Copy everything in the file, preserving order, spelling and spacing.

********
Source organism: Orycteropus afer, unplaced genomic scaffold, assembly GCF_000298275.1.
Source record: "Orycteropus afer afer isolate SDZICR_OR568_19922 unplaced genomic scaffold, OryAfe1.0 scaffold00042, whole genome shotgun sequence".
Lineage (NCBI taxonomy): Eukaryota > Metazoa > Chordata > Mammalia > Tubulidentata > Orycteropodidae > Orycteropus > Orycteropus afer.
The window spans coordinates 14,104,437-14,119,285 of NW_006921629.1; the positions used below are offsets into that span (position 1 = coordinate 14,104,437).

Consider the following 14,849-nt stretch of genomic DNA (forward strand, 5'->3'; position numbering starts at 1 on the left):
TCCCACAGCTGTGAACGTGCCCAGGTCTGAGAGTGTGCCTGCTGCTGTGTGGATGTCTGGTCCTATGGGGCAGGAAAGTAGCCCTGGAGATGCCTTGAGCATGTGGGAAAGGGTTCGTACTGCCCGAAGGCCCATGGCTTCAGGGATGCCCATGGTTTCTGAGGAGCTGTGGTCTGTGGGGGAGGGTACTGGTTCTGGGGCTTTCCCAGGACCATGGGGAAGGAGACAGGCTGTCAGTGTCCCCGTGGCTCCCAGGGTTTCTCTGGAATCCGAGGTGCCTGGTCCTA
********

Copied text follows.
Source organism: Orycteropus afer, unplaced genomic scaffold, assembly GCF_000298275.1.
Source record: "Orycteropus afer afer isolate SDZICR_OR568_19922 unplaced genomic scaffold, OryAfe1.0 scaffold00042, whole genome shotgun sequence".
Lineage (NCBI taxonomy): Eukaryota > Metazoa > Chordata > Mammalia > Tubulidentata > Orycteropodidae > Orycteropus > Orycteropus afer.
The window spans coordinates 14,104,437-14,119,285 of NW_006921629.1; the positions used below are offsets into that span (position 1 = coordinate 14,104,437).

Consider the following 14,849-nt stretch of genomic DNA (forward strand, 5'->3'; position numbering starts at 1 on the left):
TCCCACAGCTGTGAACGTGCCCAGGTCTGAGAGTGTGCCTGCTGCTGTGTGGATGTCTGGTCCTATGGGGCAGGAAAGTAGCCCTGGAGATGCCTTGAGCATGTGGGAAAGGGTTCGTACTGCCCGAAGGCCCATGGCTTCAGGGATGCCCATGGTTTCTGAGGAGCTGTGGTCTGTGGGGGAGGGTACTGGTTCTGGGGCTTTCCCAGGACCATGGGGAAGGAGACAGGCTGTCAGTGTCCCCGTGGCTCCCAGGGTTTCTCTGGAATCCGAGGTGCCTGGTCCTA